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Unity Pro Development A to Z – Build 10 Android/iOS Games

The Complete Android & Java Developer Course – Build 21 Apps

The Complete Java Developer Course. Learn Step by Step

In this really simple mini-project we will really harness the power of classes and objects by using classes from the Android API which allow us to draw graphics on the screen. We will see how we can draw shapes, lines, pixels, text and even custom designed graphics like game characters. We will do all of this by making objects of other people’s classes. We are then a big step closer to building our first real game.

  • Learning java by building Android games

    Learning Java by Building Android Games

    Want to learn Java for Android? Even if you are completely new to either Java, Android, or game programming but are aiming to publish Android games, then this book is for you. This book also acts as a refresher for those who already have experience in Java on other platforms or other object-oriented languages.
    • Setup your own Android game programming environment using Android Studio
    • Control logic, branch your code, and add real decision-making depth to your games
    • Design and use 2d sprite animations, smooth pixel graphics, sound FX, simple collision detection and artificial intelligence (AI)
    • Build around a dozen sample test apps and 4 complete working games!
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    small_book

    Android Game Programming by Example

    Learn to build exciting Android game projects. Build a simple flappy-bird like game to a multi-environment, tough, retro platformer then an OpenGL ES 2 Asteroids clone, running at hundreds of frames per second .
    • Animate your characters with sprite sheets, add multiple scrolling parallax backgrounds, and implement genuinely tough, playable levels in your games
    • Every single line of code is printed in the book! No need to refer to the code files while trying to follow along. All the code files are also supplied separately so you can refer to them in their completed form and copy/paste them into your project if you like.
    • Implement a multitude of other game features such as pickups, firing weapons, HUD’s, generating and playing sound FX, scenery, level transition, high scores, and more
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Create a new Android Studio project, call it Graphics Demo with a blank Activity called GraphicsDemoActivity. Delete all the code in GraphicsDemoActivity.java and enter the code below. Notice it has a few differences to our previous mini-projects. Also note that your project will have errors until we enter the rest of the code. Also, I have listed all the import... code. Remember you can either type this in now or wait until we use the appropriate class and press the Alt|Enter keyboard combination to enter the import... line automatically.

import android.app.Activity;
import android.graphics.Bitmap;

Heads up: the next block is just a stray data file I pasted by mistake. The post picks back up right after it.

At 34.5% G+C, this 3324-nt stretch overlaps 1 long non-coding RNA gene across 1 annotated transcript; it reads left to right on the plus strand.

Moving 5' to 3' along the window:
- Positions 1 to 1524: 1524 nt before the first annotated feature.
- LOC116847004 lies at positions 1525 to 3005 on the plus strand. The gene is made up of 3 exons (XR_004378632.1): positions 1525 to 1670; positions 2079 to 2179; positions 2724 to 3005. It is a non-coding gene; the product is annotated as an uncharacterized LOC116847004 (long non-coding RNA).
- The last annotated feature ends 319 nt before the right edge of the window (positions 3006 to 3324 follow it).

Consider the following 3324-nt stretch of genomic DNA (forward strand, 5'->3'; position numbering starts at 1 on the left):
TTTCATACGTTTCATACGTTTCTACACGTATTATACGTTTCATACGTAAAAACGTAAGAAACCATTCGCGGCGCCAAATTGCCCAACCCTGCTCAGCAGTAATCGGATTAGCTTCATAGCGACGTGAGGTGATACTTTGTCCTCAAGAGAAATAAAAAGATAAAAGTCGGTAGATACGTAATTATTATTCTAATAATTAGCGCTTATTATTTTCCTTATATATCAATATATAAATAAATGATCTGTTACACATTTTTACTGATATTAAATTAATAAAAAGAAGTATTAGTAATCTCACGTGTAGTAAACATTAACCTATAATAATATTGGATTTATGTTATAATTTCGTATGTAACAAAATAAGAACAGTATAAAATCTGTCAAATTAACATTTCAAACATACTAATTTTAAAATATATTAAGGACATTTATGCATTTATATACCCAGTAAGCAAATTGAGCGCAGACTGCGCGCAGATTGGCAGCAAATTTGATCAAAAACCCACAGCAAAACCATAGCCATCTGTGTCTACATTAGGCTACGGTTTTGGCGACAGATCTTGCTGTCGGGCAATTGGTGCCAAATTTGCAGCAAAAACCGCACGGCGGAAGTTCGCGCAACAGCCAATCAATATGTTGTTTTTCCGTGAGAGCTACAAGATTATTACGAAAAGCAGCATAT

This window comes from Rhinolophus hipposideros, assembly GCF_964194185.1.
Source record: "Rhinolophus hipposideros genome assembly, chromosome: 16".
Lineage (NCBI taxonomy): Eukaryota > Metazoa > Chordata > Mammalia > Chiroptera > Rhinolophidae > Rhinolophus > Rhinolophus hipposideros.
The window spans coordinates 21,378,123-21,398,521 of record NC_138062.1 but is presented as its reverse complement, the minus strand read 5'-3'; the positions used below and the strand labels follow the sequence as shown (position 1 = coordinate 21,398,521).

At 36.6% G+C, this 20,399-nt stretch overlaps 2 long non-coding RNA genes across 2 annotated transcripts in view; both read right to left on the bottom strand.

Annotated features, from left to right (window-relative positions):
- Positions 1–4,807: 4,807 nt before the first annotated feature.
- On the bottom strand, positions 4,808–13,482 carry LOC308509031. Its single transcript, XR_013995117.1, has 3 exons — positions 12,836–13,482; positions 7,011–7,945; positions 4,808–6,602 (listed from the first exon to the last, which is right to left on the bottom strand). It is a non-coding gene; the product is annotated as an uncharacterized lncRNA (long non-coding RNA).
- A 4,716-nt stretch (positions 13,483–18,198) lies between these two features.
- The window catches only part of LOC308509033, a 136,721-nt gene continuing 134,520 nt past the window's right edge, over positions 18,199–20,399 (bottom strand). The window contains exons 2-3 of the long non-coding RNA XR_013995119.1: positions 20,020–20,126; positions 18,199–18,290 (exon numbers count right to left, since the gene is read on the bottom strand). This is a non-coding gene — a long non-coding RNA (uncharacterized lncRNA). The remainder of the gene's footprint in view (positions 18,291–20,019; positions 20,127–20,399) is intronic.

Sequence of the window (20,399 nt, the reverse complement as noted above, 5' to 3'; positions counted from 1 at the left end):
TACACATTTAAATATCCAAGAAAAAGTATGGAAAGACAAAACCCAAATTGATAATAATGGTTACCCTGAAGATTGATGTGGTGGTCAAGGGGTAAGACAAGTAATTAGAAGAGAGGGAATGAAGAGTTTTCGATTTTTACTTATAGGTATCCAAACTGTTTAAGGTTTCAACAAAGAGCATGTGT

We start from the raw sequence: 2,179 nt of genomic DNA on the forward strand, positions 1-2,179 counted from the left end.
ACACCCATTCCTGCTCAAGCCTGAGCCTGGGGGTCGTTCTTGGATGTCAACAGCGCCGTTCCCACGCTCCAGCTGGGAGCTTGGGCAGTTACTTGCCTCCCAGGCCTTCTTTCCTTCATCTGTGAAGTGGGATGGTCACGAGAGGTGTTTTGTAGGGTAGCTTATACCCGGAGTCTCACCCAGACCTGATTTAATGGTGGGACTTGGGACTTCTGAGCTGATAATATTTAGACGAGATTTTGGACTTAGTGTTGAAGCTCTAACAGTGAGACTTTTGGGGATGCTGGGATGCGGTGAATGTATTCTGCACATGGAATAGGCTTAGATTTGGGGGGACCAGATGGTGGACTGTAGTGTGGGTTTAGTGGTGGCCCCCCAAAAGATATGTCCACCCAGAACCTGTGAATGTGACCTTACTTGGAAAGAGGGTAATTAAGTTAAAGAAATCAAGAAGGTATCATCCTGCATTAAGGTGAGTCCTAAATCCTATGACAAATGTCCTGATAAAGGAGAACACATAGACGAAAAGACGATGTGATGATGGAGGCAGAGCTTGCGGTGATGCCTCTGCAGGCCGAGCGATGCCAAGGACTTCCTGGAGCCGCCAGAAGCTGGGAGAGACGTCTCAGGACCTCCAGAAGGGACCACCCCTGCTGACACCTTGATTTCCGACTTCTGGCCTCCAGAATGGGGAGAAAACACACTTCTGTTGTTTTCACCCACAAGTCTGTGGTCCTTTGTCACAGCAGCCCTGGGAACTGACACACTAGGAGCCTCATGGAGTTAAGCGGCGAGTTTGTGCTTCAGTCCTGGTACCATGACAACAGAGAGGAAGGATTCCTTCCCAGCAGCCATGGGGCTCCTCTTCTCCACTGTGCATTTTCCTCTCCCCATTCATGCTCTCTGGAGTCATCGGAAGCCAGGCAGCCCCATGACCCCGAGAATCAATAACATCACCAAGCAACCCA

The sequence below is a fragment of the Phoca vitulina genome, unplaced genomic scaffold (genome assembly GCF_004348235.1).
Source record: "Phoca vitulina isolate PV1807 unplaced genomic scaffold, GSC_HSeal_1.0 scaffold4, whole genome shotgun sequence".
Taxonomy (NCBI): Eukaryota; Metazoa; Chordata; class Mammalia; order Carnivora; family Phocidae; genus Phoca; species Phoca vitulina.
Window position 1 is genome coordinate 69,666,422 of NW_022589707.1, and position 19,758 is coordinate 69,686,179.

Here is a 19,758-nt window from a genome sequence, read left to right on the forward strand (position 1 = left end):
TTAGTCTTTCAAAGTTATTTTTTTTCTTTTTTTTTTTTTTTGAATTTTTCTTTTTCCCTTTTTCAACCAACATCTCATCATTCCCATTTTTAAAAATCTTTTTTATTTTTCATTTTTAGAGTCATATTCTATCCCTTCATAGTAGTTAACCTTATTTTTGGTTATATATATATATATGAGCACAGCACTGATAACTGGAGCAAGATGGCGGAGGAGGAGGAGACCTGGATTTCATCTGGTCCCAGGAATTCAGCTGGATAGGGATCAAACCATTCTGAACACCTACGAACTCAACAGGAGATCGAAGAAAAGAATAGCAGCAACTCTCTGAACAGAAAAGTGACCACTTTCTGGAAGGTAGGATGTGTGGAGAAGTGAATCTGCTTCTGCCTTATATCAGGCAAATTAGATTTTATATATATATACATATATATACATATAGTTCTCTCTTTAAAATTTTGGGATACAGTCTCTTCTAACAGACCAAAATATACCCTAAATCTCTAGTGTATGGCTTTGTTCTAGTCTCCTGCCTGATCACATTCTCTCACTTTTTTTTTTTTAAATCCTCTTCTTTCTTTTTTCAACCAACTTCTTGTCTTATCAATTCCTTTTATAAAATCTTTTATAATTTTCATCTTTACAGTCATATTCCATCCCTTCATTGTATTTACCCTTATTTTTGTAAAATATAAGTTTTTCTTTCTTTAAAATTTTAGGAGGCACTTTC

import android.graphics.BitmapFactory;
import android.graphics.Canvas;
import android.graphics.Color;
import android.graphics.Paint;
import android.os.Bundle;
import android.widget.ImageView;

public class GraphicsDemoActivity extends Activity {

    ImageView ourView;

    // This is the entry point to our game
    @Override
    protected void onCreate(Bundle savedInstanceState) {
        super.onCreate(savedInstanceState);

        // Do all our drawing in a separate method
        draw();

        // Make ourView ImageView object the view for the Activity
        setContentView(ourView);

    }
}

Notice that immediately below the class declaration we declare an object of the type ImageView called ourView. It is this ImgaeView class, provided by Android that we will use to draw upon. So why did we declare it outside of any method? The reason we did this is so that any methods in the class can “see” and use the method. Up until now, we have declared all of our objects and other variables in a method. We will not only use ourView in the onCreate method but also our draw method. Declaring it here makes this possible. This is called a member variable.

The next new thing in our code is the call to the draw method. This is a method that we will create in a moment and will draw on ourView. Notice then that we use the setContentView method just like all the other mini-projects but this time we pass in ourView. This makes whatever we draw on ourView appear on the screen. So let’s get on and implement our draw method.

Before we get coding we want to add a cute character graphic to our project files so we can use it in our drawing code. Meet Bob.

bob

You can download Bob by right-clicking on the image and selecting Save image as… Just make sure the file is named bob.png. Add the bob bitmap to the drawable folder in your Android Studio folders by dragging it there just like you would move any other file between folders on you PC. The drawable folder is shown in the next image.

Add the bob graphic into the drawable folder in Android Studio, directly. Don't use your operating system as it would be easy to get it wrong.

Add the bob graphic into the drawable folder in Android Studio, directly. Don’t use your operating system as it would be easy to get it wrong.

Now let’s implement our draw method. I am going to show you all the code at once so you can examine it and run it right away. We will dissect how it works when we have seen it in action. Enter the code as shown below. Make sure you do so just before the final closing curly brace } of the GraphicsDemoActivity class.

// This is our draw() method
    public void draw(){

        // Declare an object of type Bitmap
        Bitmap blankBitmap;
        // Make it 600 x 600 pixels in size and an appropriate format
        blankBitmap = Bitmap.createBitmap(600,600,Bitmap.Config.ARGB_8888);
        // Declare an object of type canvas
        Canvas canvas;
        // Initialize it by making its surface our previously created blank bitmap
        canvas = new Canvas(blankBitmap);

        // Initialize our previously declared member object of type ImageView
        ourView = new ImageView(this);
        // Put our blank bitmap on ourView
        ourView.setImageBitmap(blankBitmap);

        // We now have a surface ready to draw on
        // But we need something to draw with

        // Declare an object of type Paint
        Paint paint;
        // Initialize it ready for painting our canvas
        paint = new Paint();